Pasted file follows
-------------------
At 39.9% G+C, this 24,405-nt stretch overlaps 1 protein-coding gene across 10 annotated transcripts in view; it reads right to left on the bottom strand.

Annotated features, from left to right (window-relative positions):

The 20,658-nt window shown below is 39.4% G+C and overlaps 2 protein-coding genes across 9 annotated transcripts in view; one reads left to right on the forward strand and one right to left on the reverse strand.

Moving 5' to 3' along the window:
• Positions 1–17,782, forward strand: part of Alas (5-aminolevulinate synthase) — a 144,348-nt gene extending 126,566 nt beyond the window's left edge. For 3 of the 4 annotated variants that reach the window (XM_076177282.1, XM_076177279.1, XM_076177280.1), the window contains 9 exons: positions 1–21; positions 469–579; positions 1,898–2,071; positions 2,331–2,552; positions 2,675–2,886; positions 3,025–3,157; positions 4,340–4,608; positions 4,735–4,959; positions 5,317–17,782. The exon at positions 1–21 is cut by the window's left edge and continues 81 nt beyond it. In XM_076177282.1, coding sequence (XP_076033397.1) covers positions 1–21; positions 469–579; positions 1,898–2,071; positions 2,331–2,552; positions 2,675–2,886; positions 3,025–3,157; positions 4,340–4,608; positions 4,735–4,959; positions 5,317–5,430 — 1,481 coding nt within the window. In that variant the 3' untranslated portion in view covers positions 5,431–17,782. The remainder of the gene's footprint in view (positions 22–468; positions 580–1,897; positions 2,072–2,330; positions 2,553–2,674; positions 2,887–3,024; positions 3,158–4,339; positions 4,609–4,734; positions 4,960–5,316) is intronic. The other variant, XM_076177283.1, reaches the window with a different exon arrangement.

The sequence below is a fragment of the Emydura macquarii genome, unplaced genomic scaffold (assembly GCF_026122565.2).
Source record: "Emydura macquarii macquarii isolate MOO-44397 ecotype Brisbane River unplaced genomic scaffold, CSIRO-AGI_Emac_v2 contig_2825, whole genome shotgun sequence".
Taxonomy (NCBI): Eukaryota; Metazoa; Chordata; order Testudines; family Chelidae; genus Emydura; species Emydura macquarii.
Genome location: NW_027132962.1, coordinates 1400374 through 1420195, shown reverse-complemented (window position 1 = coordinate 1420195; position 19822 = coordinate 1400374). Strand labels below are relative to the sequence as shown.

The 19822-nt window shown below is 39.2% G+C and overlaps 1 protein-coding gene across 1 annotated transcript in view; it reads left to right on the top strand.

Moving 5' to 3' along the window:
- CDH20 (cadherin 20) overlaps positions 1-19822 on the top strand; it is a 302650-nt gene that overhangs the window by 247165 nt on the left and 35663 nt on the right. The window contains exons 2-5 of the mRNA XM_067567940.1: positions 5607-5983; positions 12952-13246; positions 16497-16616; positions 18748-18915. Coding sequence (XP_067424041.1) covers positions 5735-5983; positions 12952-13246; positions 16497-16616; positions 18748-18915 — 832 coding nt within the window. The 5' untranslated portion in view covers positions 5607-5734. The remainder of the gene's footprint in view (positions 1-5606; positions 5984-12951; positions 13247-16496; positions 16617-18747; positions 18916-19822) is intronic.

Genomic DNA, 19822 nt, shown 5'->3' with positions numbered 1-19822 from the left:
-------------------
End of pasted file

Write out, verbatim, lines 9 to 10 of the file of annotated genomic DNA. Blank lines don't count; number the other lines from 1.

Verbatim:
Genome location: NW_027132962.1, coordinates 1400374 through 1420195, shown reverse-complemented (window position 1 = coordinate 1420195; position 19822 = coordinate 1400374). Strand labels below are relative to the sequence as shown.

The 19822-nt window shown below is 39.2% G+C and overlaps 1 protein-coding gene across 1 annotated transcript in view; it reads left to right on the top strand.